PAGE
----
Another significant part of the Stage III project so far has been the underpinning of the existing building. Whilst largely unseen, this process was vital to strengthen and stabilise the aging Bath House and the thermal ground that it stands on.
With the underpinning completed, the long but exciting phase of rebuilding and extending the wing now begins. The outer shell of the wing is expected to be completed by April 2011 with another four months for the internal fit. The completed new wing wing will open to the public in August 2011.
Monday, May 25, 2009
After four years of planning and preliminary work the final stage of the Rotorua Museum Centennial Development is about to begin. Trees and scrub have been cleared from the site and the road to the south of the building currently being realigned. The first construction work on the building will begin in June.
Stage III is the most significant period of construction that the Bath House building has seen since it opened to the public on August 13th 1908. Five major additions or alterations have taken place in the last 101 years and now this final phase will see the building completed to the original footprint proposed by Dr Arthur Wohlmann.
The south wing of the Bath House was the most incomplete section of the building and despite additions in 1911 and 1983 significant work is still required to fulfil Wohlmann’s proposal. Construction is expected to take 22 months with an additional four months required for internal fit out. Stage III will provide an extra 1260m² of floor space. In addition to two new galleries for temporary exhibitions, the existing south wing exhibitions will be redeveloped and extended to provide an enhanced museum experience.
The redevelopment provides the museum with an exciting opportunity to re-look at it its exhibition content, flow and design. “We are effectively starting with a blank canvas,” says Deputy Director Cherie Meecham, who will lead the installation of the exhibition spaces. “It is a unique opportunity to take the best of our existing exhibitions and enhance them with new stories and interpretive techniques. We can also address issues of layout and flow without the constraints of existing structures”.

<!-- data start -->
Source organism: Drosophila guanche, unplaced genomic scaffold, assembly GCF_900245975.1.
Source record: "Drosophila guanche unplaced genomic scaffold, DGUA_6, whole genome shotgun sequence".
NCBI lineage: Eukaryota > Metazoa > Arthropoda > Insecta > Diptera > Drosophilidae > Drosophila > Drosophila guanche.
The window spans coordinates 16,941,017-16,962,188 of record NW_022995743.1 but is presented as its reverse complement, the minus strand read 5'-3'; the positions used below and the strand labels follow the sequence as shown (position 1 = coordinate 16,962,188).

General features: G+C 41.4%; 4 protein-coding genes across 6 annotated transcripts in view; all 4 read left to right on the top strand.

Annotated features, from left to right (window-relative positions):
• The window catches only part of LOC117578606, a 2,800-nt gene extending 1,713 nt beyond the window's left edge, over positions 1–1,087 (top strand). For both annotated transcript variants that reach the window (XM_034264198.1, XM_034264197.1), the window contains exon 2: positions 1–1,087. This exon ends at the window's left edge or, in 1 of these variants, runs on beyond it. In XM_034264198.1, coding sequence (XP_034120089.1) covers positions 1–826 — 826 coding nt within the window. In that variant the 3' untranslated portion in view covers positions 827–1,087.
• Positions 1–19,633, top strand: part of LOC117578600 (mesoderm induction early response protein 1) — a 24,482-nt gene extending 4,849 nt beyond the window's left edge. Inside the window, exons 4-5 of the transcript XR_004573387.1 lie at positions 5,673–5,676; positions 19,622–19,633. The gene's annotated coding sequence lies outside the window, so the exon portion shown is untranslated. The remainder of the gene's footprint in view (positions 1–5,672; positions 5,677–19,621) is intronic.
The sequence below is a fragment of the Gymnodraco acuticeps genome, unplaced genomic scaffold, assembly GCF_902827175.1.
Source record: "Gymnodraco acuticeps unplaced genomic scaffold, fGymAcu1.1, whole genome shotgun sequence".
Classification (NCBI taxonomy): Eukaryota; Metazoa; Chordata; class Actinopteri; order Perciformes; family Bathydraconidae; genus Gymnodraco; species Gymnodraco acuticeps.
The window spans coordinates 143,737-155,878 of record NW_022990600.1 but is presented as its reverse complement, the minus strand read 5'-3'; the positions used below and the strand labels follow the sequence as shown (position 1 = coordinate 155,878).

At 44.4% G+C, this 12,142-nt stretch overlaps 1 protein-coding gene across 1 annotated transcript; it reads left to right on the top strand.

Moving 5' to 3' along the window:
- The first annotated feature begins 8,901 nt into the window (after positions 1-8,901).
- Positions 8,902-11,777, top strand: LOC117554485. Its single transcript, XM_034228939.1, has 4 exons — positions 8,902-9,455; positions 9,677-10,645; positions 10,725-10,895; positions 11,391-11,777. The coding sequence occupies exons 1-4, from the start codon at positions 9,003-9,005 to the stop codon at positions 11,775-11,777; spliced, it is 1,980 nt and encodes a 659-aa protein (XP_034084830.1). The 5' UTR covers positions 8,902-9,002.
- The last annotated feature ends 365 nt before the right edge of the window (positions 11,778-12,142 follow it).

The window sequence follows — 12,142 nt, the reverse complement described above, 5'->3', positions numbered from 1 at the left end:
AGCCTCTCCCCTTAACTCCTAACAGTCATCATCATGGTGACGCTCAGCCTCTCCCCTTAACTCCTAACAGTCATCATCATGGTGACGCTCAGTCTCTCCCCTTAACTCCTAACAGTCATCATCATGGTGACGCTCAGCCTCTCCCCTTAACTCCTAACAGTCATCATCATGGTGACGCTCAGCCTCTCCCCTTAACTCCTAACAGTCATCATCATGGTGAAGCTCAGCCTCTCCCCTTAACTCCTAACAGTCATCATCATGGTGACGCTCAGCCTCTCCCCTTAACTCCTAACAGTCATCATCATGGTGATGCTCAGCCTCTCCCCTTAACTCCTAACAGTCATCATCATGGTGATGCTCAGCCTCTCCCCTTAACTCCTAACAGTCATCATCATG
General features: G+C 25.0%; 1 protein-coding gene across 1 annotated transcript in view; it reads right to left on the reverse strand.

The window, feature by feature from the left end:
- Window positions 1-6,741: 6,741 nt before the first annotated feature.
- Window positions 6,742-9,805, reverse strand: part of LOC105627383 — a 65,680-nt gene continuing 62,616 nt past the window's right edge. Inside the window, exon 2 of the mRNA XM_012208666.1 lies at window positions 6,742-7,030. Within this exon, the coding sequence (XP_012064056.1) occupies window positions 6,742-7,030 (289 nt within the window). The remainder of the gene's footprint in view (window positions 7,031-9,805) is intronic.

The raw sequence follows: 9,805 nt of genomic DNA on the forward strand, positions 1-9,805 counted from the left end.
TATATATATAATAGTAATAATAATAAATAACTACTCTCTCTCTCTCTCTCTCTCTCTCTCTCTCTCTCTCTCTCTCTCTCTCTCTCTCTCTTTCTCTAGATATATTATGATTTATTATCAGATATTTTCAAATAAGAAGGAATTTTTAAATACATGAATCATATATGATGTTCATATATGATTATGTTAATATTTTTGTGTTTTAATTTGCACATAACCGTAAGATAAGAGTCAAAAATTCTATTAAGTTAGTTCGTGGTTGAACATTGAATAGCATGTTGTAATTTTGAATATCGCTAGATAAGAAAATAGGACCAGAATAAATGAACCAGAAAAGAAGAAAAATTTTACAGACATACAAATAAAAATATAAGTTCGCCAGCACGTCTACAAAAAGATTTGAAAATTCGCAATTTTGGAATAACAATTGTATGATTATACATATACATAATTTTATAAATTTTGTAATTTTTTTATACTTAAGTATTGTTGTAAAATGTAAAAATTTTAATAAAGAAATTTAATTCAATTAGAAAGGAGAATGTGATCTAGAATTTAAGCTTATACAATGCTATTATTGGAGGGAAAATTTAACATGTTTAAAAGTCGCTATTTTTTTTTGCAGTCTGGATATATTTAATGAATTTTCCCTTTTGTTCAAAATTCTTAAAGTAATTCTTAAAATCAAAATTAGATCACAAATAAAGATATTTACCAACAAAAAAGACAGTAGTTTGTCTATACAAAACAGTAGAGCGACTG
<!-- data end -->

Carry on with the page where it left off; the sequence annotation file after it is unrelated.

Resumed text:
Sunday, May 24, 2009
Even though staff will be flat out behind the scenes during construction for Stage III of the Rotorua Museum Centennial Development, it will be business as usual for the museum. Careful planning and consideration to maintaining access to a full range of exhibitions has meant there will be minimal disruption to the visitor experience.
The Maori Battalion and Te Arawa exhibitions are currently being relocated to the Rotorua Trust Galleries (north wing) and will reopen to the public before the end of May. A new Maori Battalion cinema experience has already been constructed and is operating as normal.
The last of the south wing exhibitions, the Tarawera exhibition, will be relocated in early 2010. At this point the south wing doors will be shut and will not re-open again until August 2011 when the new exhibitions will be opened to the public.
The north wing exhibitions and Rotorua Stories cinema experience will not be affected by the construction. As a result of this careful planning visitors will be able to see all the exhibitions they would normally experience, just in a different place.
Thursday, May 21, 2009
The Bay of Plenty/Waikato branch of building company, Watts & Hughes Construction Ltd, has been awarded the contract to complete Stage III of the Centennial Project. Watts & Hughes recently undertook the successful expansion contract for Rotorua’s District Library, which was completed on time and within budget.
A significant number of local Rotorua businesses are expected to secure sub-contract work on the approximately $9 million construction programme.
Tuesday, May 12, 2009
The $22 million funding target for the Rotorua Museum Centennial Development has been reached. The fundraising efforts for the project have been driven by the Rotorua Museum Centennial Trust which was established in 2006. Following the most recent meeting of the Trust on 8 May, Trust Chairman Lyall Thurston was able to confirm that the target of $22 million has been achieved.
“It’s a reflection of the high regard this building is held in that full funding has been secured before construction of the final stage has started,” says Mr Thurston.
The project is of both national and local significance and funding has been forthcoming from a wide range of sources. Strong commitment from Rotorua District Council, Rotorua Energy Trust, Bay Trust and the Rotorua Chamber of Commerce at the very early stages of fundraising set a solid platform for funding approaches to be made at a national level.
Friday, November 14, 2008
Rotorua Museum is celebrating the completion of Stage II of the Rotorua Museum Centennial Development. The occasion was marked at a special function in the new Rotorua Trust gallery space on the 13th of November.
The function was attended by over 130 project supporters including representatives from Rotorua District Council, central Government, local and national funding agencies and local business supporters.
The extension provides an additional 187m² of space adjacent to the existing 220m² gallery. The combined space will now be known as the Rotorua Trust Galleries.
“The Rotorua Trust has contributed significantly to the present day success of Rotorua Museum,” says Rotorua Museum Director Greg McManus. “Their support over the past 10 years has been unwavering and has allowed us to develop a community facility of an international standard. We are proud to acknowledge this ongoing partnership.”